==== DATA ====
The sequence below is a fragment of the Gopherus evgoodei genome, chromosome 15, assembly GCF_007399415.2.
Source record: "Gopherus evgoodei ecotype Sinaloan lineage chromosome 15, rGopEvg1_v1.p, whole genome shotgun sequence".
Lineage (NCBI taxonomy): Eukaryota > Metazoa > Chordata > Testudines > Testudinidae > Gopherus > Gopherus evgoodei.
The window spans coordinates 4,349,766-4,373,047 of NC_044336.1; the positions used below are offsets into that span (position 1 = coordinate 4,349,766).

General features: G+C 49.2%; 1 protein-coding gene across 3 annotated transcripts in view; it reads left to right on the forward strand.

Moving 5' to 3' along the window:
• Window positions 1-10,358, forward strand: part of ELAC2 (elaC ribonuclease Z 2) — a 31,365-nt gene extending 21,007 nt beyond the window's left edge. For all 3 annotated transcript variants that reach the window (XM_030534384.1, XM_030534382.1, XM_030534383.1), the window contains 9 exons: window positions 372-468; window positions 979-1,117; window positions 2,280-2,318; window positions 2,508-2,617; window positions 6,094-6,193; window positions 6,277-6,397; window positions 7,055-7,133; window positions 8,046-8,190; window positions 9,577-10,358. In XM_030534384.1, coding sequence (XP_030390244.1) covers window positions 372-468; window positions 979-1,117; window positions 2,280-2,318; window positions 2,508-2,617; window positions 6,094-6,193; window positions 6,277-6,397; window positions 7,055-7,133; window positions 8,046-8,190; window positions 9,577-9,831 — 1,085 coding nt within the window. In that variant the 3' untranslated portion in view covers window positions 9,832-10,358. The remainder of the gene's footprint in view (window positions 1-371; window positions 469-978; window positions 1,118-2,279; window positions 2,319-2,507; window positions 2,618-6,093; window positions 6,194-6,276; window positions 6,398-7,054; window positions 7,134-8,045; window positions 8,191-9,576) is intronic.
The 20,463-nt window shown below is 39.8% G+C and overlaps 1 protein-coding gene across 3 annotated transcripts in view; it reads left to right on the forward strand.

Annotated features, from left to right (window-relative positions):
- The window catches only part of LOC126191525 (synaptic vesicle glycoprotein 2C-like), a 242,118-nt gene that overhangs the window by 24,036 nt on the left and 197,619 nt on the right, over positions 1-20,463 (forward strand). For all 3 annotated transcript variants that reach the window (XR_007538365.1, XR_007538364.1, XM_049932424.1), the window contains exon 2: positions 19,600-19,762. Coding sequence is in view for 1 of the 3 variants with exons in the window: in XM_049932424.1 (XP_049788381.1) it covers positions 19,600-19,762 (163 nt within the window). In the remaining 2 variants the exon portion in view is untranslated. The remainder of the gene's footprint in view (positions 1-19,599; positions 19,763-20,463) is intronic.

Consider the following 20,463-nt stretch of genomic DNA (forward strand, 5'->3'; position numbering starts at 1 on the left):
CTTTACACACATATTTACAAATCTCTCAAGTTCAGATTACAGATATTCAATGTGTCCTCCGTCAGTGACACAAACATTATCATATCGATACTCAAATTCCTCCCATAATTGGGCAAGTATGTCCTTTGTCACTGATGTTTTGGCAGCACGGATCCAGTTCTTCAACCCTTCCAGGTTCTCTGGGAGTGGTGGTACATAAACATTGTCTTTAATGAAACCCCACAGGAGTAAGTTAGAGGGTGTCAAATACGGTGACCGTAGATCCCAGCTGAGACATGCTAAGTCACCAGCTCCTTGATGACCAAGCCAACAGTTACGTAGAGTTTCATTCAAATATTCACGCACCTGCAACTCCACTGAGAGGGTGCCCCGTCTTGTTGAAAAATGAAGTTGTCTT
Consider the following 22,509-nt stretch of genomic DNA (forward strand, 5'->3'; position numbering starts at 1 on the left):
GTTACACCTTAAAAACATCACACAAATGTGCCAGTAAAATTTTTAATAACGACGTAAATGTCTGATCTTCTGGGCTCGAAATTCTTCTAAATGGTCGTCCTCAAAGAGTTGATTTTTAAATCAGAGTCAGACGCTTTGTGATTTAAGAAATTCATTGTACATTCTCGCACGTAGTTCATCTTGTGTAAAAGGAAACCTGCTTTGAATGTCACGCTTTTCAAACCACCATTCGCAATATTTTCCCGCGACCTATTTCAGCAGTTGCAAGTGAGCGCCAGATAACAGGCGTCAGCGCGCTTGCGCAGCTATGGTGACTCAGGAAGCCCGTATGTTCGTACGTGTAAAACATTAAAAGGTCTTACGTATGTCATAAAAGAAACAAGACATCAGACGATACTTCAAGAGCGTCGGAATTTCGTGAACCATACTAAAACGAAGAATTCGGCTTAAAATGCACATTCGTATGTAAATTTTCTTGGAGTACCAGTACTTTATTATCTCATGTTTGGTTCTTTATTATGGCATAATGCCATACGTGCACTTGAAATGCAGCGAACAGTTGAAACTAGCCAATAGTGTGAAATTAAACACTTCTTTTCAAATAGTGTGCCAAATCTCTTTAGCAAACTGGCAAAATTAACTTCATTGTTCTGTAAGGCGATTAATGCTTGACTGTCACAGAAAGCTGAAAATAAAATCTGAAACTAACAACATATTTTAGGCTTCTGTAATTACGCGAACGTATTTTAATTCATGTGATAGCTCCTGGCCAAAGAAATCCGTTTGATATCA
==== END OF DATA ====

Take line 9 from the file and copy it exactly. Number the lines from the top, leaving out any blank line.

Annotated features, from left to right (window-relative positions):